Here are the rest of Morningstar's top 10:
Barron's takes a look at 22 online brokers, and names the cream of the crop.
The brokerage was bought out by TD Ameritrade last year, but it still operates as a separate broker-dealer, Barron's reports. Barron's likes all the firm's cool features, including streaming historical data that lets you practice trading strategies.
Brokerages across the board are beefing up features, realizing that investors will go elsewhere to find new tools they want. Now, Webinars and live events are becoming common, and social networking is practically required.
Here are the rest of Barron's top 5 picks:
The company is on fire after embracing the Hollywood blockbuster and moving to 3-D.
The Canadian company is riding the coattails of "Avatar" to its first annual profit in four years, reports The Los Angeles Times. The highest-grossing movie in history has generated $150 million in box office revenue for Imax.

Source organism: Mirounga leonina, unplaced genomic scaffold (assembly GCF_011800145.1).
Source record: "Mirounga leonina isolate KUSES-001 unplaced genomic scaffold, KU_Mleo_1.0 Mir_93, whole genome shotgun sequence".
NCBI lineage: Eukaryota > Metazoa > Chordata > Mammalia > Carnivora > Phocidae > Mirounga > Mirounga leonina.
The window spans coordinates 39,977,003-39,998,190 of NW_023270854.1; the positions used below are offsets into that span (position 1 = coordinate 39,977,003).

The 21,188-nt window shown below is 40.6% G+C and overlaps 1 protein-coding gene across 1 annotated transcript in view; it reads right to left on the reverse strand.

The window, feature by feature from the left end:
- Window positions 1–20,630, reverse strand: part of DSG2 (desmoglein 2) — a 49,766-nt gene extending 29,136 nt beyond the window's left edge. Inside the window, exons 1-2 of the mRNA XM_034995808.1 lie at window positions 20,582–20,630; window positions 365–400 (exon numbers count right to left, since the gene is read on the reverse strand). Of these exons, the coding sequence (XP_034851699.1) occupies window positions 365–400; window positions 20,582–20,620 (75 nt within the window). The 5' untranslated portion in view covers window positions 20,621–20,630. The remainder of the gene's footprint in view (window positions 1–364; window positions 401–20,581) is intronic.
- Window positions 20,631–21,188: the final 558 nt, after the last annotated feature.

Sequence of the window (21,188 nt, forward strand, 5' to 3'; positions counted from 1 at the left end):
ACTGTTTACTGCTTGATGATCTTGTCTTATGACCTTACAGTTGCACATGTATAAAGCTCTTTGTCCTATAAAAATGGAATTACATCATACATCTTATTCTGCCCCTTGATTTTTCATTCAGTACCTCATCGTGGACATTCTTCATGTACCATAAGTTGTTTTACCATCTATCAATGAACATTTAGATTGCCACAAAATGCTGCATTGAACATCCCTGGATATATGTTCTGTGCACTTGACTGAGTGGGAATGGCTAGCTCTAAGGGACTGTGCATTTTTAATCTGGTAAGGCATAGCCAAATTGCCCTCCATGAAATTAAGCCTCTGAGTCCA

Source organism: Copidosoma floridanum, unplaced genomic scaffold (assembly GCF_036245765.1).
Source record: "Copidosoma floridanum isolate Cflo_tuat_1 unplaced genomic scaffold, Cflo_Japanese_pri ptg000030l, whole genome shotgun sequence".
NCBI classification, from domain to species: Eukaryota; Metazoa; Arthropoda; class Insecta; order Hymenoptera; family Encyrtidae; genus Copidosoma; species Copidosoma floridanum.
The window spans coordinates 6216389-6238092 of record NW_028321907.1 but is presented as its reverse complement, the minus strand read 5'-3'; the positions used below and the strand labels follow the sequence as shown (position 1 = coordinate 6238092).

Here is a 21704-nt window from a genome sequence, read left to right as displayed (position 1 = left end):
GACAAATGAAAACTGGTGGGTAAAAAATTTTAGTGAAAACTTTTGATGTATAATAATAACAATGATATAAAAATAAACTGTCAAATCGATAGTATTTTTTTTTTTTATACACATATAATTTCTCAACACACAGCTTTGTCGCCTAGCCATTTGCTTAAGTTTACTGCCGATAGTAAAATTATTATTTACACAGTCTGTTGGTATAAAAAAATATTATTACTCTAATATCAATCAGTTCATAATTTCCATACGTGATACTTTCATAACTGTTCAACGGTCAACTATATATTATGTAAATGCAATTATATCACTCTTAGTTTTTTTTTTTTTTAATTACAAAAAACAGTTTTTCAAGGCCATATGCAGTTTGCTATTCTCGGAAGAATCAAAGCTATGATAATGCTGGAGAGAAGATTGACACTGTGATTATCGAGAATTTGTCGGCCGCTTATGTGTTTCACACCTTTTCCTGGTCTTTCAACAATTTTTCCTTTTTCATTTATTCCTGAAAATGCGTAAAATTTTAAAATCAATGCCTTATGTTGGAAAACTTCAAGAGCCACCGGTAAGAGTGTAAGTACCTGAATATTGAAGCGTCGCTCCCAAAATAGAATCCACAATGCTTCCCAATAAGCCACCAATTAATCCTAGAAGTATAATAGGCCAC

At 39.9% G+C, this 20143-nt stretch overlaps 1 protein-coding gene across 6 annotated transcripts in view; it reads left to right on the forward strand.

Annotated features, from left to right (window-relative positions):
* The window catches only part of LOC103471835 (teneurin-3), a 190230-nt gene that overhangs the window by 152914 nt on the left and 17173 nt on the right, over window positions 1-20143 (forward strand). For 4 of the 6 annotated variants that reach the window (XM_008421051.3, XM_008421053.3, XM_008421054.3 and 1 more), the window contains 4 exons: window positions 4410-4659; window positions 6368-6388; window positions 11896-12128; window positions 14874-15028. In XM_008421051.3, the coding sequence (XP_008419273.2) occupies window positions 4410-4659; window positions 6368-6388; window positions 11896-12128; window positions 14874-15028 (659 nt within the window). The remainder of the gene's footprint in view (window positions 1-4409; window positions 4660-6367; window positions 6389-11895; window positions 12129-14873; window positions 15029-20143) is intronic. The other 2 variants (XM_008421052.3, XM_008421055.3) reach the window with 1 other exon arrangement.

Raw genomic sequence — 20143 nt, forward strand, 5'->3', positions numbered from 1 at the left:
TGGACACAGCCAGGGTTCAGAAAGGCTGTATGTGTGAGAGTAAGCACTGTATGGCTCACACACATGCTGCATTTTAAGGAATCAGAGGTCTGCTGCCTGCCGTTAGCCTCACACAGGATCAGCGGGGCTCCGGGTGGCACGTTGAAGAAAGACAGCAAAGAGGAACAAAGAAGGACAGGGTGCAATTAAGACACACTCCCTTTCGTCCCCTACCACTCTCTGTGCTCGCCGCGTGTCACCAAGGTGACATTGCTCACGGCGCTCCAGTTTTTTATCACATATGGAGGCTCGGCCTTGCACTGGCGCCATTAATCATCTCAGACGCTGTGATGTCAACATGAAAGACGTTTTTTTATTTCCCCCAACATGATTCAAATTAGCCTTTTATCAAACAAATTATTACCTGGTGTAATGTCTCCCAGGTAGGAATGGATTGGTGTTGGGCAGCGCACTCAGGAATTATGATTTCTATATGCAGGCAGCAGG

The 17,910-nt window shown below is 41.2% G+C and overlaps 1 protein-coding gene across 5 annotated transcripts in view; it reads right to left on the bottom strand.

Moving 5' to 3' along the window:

And Imax has broadened its focus to include more than just films about cavorting dolphins. The company is increasingly moving to Hollywood blockbusters, recognizing that there nothing like watching guns blaze and stuff explode on an Imax screen.
Dividends are drying up, and the actions of four corporate giants next month could maintain or break the trend.
But now that the credit markets are easing up and the economy is improving, maybe it's time to part with some cash?
The number of companies paying dividends has dwindled. Now, half the dividend money in the S&P 500 index comes from only 25 companies. That's down from 35 companies a decade ago, according to The Wall Street Journal.
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Despite the promise of big-name stars, the paid hub launched with a series of lesser-known actors, indie filmmakers, girls in bikinis and other oddities.
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The back and forth today isn't a total surprise with the Fed chairman due to speak on Wednesday and participants aware some consolidation is probably in order after the run the market has had. Nasdaq -4.97 at 3493.99... NYSE Adv/Dec 1677/1278... Nasdaq Adv/Dec 1311/1151.